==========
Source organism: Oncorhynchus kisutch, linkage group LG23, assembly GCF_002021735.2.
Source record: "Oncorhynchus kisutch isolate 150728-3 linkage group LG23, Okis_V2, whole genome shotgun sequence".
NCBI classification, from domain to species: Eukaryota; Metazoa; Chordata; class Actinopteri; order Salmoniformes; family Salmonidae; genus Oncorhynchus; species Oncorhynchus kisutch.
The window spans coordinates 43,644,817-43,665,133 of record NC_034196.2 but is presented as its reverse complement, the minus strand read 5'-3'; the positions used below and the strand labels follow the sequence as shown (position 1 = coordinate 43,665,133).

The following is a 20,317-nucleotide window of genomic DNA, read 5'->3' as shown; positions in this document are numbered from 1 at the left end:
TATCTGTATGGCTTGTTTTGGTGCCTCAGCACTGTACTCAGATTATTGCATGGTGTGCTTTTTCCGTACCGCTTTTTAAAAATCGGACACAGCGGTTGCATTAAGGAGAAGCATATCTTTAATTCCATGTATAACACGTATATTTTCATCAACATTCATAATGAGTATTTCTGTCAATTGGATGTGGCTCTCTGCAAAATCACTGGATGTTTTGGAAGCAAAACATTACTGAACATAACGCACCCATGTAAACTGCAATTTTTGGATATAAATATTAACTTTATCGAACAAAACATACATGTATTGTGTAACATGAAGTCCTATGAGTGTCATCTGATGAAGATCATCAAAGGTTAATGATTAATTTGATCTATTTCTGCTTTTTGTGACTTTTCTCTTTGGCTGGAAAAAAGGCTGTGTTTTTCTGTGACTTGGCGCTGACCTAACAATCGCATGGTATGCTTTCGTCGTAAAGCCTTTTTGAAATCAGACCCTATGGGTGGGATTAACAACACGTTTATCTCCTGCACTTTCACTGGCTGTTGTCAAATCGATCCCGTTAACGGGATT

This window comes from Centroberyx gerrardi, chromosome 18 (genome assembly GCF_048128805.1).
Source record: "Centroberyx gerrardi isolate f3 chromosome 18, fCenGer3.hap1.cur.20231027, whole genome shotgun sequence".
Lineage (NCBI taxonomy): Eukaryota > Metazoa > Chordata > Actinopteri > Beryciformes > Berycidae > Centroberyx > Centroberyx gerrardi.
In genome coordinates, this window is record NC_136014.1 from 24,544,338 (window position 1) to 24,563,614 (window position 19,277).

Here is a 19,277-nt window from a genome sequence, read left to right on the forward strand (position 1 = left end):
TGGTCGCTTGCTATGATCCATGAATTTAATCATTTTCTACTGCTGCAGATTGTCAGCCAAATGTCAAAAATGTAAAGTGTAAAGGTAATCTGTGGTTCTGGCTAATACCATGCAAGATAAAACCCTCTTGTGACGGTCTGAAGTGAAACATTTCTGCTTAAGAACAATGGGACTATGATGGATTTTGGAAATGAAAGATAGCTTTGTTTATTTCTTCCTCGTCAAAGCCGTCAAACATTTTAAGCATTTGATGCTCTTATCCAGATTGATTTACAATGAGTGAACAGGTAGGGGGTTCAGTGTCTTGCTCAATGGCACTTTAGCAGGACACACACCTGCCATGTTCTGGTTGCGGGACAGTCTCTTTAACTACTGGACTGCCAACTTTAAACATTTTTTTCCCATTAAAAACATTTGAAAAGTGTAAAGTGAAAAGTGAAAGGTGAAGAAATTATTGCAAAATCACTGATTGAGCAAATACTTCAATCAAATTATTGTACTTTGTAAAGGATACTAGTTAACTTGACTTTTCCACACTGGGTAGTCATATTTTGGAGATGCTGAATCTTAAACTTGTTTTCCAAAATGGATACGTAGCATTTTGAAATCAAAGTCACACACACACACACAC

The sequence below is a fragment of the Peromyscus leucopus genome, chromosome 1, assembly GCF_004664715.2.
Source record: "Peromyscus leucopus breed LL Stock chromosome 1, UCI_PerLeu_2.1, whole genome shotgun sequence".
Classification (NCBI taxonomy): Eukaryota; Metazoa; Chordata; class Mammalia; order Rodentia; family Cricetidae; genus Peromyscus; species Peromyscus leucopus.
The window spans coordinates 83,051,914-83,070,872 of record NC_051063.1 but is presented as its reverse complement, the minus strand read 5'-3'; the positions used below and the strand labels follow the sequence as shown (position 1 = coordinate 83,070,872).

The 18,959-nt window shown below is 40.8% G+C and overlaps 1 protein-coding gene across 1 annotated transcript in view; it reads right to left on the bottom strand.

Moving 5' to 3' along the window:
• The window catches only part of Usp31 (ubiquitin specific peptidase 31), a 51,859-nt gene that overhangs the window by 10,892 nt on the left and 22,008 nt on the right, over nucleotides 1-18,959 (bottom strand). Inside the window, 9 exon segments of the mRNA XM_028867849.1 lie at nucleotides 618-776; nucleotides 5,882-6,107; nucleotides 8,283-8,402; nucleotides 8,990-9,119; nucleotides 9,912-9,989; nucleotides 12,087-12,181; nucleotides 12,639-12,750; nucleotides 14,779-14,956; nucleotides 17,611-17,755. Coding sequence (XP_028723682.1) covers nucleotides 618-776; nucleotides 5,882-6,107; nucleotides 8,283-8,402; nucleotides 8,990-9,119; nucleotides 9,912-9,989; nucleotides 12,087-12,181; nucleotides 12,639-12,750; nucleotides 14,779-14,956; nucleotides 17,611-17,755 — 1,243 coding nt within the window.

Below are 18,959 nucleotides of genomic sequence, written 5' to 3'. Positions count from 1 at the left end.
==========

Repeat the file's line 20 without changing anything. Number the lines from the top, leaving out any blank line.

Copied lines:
Below are 18,959 nucleotides of genomic sequence, written 5' to 3'. Positions count from 1 at the left end.